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File:Superlaser 9831.png

This is a heavy weapon which contains multiple smaller devices that send out a stream, beam, blast, etc.. Those all converge into a single stream, beam, blast, etc., that is more powerful than the sum of its parts.

Usually, the resulting stream goes in the logical direction -- that is, in the direction produced by taking the average of the directions of the intersecting beams (although more advanced versions are able to swivel in any direction).

Besides Rule of Cool, this kind of weapon has grounding in conceptual mathematics. If lasers could add in the way vectors do, the result would be a laser of many times more magnitude than if it were simply fired from a single barrel (that is, the resultant beam travels several times faster than the speed of light). Fortunately for unexploded planets everywhere, this is not the case.

The inversion of this trope, where one attack splits into many, is Recursive Ammo or Spread Shot.

Compare All Your Powers Combined, Roboteching, Wave Motion Gun.

Examples of Converging Stream Weapon include:

Anime and Manga



Live Action TV

Video Games

  • Multiple Beam Cannon units from Command and Conquer 3 will sometimes do this.
    • The Ion Cannon also works in this manner. Unfortunately, this telegraphs the actual attack, enabling your enemy to sell all buildings in the target zone before the main blast occurs.
    • In Red Alert 3, the Athena bombardment vehicle features converging beams on its gun. Unusually, they emerge from the same point on the Athena and "sweep" towards to the target from the left, right, and top. Also, they're the targeting lasers - once they converge, the real weapon shoots down from orbit.
  • Xenosaga Episode I had the Rhine Maiden, a converging wave-motion gun comprising the Dammerung and four smaller vessels in formation.
  • Starcraft II's Void Ray is a new Protoss ship built by the Dark Templar which serves this purpose. The number of beams that converge actually increases over time, letting it be a much better weapon against targets that take a while to kill (though it's still damn good against infantry).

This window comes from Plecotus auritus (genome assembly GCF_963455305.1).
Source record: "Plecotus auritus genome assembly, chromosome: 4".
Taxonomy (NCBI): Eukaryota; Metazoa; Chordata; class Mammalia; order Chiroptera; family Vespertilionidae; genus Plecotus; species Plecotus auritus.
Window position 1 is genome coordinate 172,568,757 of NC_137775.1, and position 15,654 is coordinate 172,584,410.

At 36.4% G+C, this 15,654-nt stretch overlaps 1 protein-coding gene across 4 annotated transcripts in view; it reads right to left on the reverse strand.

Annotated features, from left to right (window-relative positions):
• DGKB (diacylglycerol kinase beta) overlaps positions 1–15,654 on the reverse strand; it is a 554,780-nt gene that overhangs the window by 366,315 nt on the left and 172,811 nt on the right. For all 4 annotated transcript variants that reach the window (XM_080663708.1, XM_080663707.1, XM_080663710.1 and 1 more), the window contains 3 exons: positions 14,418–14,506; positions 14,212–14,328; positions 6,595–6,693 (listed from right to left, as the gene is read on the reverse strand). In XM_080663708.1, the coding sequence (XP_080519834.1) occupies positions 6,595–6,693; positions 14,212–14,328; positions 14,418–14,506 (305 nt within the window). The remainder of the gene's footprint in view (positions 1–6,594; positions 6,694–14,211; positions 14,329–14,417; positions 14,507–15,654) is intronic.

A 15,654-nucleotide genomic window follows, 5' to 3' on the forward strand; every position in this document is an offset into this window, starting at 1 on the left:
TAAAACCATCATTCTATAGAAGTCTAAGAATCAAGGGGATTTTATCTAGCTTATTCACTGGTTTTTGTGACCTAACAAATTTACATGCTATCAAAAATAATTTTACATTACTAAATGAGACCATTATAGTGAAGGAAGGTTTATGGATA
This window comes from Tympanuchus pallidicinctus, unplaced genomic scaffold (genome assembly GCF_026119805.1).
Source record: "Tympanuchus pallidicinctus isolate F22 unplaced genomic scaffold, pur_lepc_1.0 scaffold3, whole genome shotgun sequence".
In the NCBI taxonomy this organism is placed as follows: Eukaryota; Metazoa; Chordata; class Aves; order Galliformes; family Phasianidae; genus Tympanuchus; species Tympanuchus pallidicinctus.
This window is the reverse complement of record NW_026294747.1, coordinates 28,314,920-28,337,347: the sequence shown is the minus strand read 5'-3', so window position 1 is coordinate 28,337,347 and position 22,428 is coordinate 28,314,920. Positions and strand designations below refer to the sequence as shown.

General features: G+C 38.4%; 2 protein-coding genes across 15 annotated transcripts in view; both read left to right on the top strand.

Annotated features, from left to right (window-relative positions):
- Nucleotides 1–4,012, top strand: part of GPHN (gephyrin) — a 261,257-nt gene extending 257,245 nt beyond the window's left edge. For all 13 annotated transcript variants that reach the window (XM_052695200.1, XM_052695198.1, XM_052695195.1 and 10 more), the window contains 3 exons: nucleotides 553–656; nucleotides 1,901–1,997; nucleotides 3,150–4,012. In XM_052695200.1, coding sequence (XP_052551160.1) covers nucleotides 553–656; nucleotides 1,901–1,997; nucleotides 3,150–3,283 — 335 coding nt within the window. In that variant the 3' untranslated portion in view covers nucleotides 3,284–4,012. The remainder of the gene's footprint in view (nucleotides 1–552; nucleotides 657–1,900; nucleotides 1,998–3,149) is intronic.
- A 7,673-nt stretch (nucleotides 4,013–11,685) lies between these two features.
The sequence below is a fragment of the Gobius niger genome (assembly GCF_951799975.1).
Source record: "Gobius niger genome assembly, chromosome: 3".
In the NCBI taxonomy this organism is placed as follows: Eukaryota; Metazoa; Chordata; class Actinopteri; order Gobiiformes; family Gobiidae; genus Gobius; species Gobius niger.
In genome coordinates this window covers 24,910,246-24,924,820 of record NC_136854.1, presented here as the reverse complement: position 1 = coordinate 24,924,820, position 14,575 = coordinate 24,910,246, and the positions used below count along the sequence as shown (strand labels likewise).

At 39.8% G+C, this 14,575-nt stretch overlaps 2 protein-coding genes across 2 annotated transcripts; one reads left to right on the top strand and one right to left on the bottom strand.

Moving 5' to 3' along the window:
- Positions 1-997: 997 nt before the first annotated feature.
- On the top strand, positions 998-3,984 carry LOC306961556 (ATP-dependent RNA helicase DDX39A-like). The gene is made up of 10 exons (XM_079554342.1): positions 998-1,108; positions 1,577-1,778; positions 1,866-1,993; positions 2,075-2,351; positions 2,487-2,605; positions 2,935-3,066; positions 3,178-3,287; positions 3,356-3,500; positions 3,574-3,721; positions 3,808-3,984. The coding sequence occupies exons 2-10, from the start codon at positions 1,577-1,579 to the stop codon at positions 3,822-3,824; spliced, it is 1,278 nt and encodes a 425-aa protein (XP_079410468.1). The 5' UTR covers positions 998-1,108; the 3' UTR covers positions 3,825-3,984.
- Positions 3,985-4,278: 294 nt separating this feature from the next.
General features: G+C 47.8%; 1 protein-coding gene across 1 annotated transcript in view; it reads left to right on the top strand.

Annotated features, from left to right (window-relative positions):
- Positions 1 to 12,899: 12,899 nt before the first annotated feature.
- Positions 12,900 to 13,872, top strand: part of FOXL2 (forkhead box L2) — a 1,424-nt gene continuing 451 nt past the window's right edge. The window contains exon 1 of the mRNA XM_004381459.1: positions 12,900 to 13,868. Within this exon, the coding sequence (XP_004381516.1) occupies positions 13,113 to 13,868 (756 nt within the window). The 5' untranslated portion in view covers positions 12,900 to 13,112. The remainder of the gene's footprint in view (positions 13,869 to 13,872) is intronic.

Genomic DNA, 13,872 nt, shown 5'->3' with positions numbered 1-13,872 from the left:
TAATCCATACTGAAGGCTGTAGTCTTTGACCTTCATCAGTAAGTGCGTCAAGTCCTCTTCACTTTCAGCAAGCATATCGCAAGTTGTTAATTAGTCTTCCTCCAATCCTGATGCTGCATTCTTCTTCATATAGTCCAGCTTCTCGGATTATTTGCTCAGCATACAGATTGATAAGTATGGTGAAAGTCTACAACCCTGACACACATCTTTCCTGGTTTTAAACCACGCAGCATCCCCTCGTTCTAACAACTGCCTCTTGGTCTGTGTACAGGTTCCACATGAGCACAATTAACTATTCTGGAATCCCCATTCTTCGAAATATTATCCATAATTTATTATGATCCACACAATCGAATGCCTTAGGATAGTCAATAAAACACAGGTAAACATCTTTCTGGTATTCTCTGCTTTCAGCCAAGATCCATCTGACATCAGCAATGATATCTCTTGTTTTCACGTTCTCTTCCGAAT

• Wing Commander Prophecy was supposed to have the Tiamat dreadnought equipped with a version of the "fleet killer" plasma gun mounted in the Kraken, with the green glowing tips of the Tiamat's arms forming the beam, but technical difficulties prevented it from being implemented.
  • Bang: Gunship Elite has many weapons, one of which fires rapidfire bolts from the meeting point of three continuous beams that emanate from three prongs in front of the ship.
  • This looks to have been averted in Freespace 2 with the Sathanas dreadnought, which has four massive frontal arms, each with its own beam cannon. Until the end, when they're brought together to form a sort of wibbly wobbly Swirly Energy Thingy between the arms.
  • Many of the Polaris vessels in Escape Velocity Nova (most notably the Arachnid and Raven) do this with their pink fusion bolt thingies.

Western Animation

Real Life

  • Lasers sometimes have multiple sources, then focus them all together into one coherent beam on exit (particularly ones that are supposed to be stupidly powerful, but where mobility is not a concern, like in laboratories).
    • This is also the logic behind a phased array, we just can't do it with lasers... yet.
    • And a phased array laser would be called... you guessed it, a phaser!
  • An 'implosion bomb' uses multiple smaller explosions to set off the main charge.
  • Some radiotherapy devices used for treatment of highly localized brain tumors operate on this principle. The method is called "gamma knife radiotherapy". Basically, they send several hundred (usually over 200) narrow gamma ray beams into your head. Each beam is fairly weak and doesn't do much damage, but they all intersect where the tumor is located. * Sizzle!*
  • Though not a weapon, this is how inertial confinement fusion reactors are supposed to work - with hundreds of laser beams converging on a tiny spherical pellet of fuel, causing it to implode and ignite a fusion reaction.
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